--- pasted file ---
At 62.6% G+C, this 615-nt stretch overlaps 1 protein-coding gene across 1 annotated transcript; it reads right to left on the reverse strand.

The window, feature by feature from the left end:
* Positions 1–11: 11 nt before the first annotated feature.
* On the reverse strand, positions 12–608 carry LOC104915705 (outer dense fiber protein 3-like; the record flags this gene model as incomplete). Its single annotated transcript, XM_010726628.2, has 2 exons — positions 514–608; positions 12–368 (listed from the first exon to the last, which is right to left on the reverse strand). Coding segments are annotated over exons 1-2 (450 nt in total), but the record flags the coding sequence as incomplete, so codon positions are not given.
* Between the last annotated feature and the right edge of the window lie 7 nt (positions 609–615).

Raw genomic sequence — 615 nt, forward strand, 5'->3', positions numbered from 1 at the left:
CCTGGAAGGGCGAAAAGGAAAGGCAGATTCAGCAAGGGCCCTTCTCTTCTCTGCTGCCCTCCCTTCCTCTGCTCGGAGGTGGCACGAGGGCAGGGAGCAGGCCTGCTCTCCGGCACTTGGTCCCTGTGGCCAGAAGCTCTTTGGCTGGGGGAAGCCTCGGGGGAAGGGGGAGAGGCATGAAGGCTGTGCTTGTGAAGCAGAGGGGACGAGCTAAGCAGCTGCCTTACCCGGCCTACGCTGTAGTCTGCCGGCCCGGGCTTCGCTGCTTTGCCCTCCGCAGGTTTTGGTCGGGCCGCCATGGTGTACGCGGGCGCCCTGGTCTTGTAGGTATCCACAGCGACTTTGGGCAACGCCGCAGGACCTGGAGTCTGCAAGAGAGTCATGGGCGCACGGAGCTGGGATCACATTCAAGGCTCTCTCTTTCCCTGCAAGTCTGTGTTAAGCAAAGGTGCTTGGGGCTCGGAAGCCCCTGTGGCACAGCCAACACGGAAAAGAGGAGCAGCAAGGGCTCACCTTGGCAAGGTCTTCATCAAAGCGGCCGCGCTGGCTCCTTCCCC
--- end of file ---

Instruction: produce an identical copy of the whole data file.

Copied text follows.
At 62.6% G+C, this 615-nt stretch overlaps 1 protein-coding gene across 1 annotated transcript; it reads right to left on the reverse strand.

The window, feature by feature from the left end:
* Positions 1–11: 11 nt before the first annotated feature.
* On the reverse strand, positions 12–608 carry LOC104915705 (outer dense fiber protein 3-like; the record flags this gene model as incomplete). Its single annotated transcript, XM_010726628.2, has 2 exons — positions 514–608; positions 12–368 (listed from the first exon to the last, which is right to left on the reverse strand). Coding segments are annotated over exons 1-2 (450 nt in total), but the record flags the coding sequence as incomplete, so codon positions are not given.
* Between the last annotated feature and the right edge of the window lie 7 nt (positions 609–615).

Raw genomic sequence — 615 nt, forward strand, 5'->3', positions numbered from 1 at the left:
CCTGGAAGGGCGAAAAGGAAAGGCAGATTCAGCAAGGGCCCTTCTCTTCTCTGCTGCCCTCCCTTCCTCTGCTCGGAGGTGGCACGAGGGCAGGGAGCAGGCCTGCTCTCCGGCACTTGGTCCCTGTGGCCAGAAGCTCTTTGGCTGGGGGAAGCCTCGGGGGAAGGGGGAGAGGCATGAAGGCTGTGCTTGTGAAGCAGAGGGGACGAGCTAAGCAGCTGCCTTACCCGGCCTACGCTGTAGTCTGCCGGCCCGGGCTTCGCTGCTTTGCCCTCCGCAGGTTTTGGTCGGGCCGCCATGGTGTACGCGGGCGCCCTGGTCTTGTAGGTATCCACAGCGACTTTGGGCAACGCCGCAGGACCTGGAGTCTGCAAGAGAGTCATGGGCGCACGGAGCTGGGATCACATTCAAGGCTCTCTCTTTCCCTGCAAGTCTGTGTTAAGCAAAGGTGCTTGGGGCTCGGAAGCCCCTGTGGCACAGCCAACACGGAAAAGAGGAGCAGCAAGGGCTCACCTTGGCAAGGTCTTCATCAAAGCGGCCGCGCTGGCTCCTTCCCC